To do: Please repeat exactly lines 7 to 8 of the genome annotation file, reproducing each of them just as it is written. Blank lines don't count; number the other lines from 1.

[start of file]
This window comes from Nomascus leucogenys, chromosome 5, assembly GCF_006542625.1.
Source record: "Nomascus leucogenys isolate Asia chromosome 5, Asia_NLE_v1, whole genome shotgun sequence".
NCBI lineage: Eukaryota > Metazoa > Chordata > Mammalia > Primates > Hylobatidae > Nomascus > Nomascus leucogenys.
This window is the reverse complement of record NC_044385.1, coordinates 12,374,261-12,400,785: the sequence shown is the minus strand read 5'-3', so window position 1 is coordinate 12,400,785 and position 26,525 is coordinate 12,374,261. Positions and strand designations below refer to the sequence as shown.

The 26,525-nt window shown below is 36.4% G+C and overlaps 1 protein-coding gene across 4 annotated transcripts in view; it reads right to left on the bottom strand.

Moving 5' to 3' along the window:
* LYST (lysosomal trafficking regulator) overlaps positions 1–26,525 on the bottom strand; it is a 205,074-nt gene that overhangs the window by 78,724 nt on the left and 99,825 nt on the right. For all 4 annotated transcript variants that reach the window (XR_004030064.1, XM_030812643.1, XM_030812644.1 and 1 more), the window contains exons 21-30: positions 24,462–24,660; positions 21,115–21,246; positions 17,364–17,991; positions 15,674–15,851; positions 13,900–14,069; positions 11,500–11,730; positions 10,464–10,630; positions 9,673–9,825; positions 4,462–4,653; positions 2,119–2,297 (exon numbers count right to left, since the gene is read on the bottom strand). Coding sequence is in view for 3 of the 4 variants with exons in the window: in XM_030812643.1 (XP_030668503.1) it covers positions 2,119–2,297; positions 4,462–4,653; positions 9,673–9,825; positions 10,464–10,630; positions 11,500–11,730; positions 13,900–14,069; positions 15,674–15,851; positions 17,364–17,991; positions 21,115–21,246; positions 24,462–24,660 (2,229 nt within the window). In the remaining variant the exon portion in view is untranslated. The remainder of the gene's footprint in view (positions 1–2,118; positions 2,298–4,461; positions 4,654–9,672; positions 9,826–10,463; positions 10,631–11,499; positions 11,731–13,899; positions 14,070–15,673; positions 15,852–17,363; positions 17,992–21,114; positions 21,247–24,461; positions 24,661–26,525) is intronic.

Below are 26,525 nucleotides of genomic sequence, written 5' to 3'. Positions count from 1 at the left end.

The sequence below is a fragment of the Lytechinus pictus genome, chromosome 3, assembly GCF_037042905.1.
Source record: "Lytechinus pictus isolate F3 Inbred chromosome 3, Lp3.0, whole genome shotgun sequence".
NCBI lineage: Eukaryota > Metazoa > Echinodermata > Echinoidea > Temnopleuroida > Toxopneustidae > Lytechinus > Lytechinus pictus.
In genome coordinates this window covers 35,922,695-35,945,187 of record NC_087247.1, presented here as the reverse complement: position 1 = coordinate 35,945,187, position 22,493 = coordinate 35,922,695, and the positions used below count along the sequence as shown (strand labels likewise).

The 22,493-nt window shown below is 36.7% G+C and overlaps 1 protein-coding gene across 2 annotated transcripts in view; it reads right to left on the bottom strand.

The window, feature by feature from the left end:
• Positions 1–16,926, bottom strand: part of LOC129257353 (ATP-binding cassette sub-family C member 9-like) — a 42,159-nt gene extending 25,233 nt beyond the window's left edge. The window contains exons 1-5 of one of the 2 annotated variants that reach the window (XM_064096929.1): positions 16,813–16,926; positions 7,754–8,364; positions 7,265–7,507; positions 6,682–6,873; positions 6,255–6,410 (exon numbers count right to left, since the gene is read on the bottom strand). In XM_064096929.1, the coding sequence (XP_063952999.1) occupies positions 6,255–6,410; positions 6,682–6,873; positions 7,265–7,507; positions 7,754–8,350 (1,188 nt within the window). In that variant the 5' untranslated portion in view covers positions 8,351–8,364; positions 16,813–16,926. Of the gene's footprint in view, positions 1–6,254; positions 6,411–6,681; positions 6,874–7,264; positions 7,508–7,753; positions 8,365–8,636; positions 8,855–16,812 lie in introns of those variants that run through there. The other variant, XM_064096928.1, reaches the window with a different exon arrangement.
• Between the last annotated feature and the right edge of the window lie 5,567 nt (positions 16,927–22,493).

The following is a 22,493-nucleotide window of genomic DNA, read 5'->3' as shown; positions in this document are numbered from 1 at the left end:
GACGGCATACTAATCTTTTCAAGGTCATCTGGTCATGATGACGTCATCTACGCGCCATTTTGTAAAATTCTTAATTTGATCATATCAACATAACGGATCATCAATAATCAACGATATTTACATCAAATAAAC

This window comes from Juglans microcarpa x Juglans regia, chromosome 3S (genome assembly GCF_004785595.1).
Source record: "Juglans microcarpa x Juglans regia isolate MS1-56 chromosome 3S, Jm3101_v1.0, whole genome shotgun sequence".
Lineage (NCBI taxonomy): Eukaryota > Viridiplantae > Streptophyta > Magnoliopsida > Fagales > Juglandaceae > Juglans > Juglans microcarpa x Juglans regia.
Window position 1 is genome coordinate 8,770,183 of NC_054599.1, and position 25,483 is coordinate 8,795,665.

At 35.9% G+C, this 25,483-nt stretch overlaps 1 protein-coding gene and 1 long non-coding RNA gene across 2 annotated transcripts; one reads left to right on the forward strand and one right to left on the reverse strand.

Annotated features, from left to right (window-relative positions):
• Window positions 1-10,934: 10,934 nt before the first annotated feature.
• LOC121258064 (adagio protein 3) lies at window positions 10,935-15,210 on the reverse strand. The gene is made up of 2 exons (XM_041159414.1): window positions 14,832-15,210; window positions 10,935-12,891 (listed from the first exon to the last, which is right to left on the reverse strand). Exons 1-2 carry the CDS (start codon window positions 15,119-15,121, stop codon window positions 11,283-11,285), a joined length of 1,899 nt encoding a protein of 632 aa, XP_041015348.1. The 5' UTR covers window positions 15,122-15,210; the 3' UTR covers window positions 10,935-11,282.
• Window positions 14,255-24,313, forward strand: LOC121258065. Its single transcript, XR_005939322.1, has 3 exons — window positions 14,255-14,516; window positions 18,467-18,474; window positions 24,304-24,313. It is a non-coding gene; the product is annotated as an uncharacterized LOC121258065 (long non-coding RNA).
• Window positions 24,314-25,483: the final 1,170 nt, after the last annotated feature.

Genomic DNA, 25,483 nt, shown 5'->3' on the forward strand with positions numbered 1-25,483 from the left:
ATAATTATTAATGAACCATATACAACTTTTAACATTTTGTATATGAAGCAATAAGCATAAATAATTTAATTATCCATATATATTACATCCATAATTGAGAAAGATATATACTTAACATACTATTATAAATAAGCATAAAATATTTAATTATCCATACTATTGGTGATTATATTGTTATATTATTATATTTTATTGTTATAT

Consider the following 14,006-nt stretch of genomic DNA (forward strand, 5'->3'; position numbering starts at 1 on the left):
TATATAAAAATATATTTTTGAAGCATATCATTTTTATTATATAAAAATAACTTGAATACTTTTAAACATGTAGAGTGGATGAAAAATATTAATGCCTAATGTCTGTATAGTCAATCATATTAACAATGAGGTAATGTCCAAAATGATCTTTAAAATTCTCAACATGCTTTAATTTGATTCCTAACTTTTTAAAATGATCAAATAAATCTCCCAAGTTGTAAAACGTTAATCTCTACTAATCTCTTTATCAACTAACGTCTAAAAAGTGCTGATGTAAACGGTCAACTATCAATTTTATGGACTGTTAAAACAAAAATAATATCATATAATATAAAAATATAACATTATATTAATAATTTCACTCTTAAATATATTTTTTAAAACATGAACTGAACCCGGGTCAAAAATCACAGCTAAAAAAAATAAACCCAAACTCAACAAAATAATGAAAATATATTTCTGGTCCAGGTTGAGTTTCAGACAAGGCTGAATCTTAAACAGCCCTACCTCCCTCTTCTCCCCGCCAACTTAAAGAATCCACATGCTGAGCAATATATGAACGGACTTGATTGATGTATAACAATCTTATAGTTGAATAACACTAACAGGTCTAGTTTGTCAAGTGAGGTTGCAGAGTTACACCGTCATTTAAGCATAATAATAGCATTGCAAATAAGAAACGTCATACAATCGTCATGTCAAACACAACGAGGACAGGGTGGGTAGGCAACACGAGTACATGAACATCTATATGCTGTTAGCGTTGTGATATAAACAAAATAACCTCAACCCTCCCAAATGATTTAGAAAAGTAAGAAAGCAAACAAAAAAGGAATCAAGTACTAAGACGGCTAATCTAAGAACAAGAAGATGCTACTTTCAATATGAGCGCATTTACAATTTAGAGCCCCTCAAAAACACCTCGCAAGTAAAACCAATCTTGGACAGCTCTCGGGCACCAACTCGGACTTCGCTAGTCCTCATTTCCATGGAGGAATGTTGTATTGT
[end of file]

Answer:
* LYST (lysosomal trafficking regulator) overlaps positions 1–26,525 on the bottom strand; it is a 205,074-nt gene that overhangs the window by 78,724 nt on the left and 99,825 nt on the right. For all 4 annotated transcript variants that reach the window (XR_004030064.1, XM_030812643.1, XM_030812644.1 and 1 more), the window contains exons 21-30: positions 24,462–24,660; positions 21,115–21,246; positions 17,364–17,991; positions 15,674–15,851; positions 13,900–14,069; positions 11,500–11,730; positions 10,464–10,630; positions 9,673–9,825; positions 4,462–4,653; positions 2,119–2,297 (exon numbers count right to left, since the gene is read on the bottom strand). Coding sequence is in view for 3 of the 4 variants with exons in the window: in XM_030812643.1 (XP_030668503.1) it covers positions 2,119–2,297; positions 4,462–4,653; positions 9,673–9,825; positions 10,464–10,630; positions 11,500–11,730; positions 13,900–14,069; positions 15,674–15,851; positions 17,364–17,991; positions 21,115–21,246; positions 24,462–24,660 (2,229 nt within the window). In the remaining variant the exon portion in view is untranslated. The remainder of the gene's footprint in view (positions 1–2,118; positions 2,298–4,461; positions 4,654–9,672; positions 9,826–10,463; positions 10,631–11,499; positions 11,731–13,899; positions 14,070–15,673; positions 15,852–17,363; positions 17,992–21,114; positions 21,247–24,461; positions 24,661–26,525) is intronic.

Below are 26,525 nucleotides of genomic sequence, written 5' to 3'. Positions count from 1 at the left end.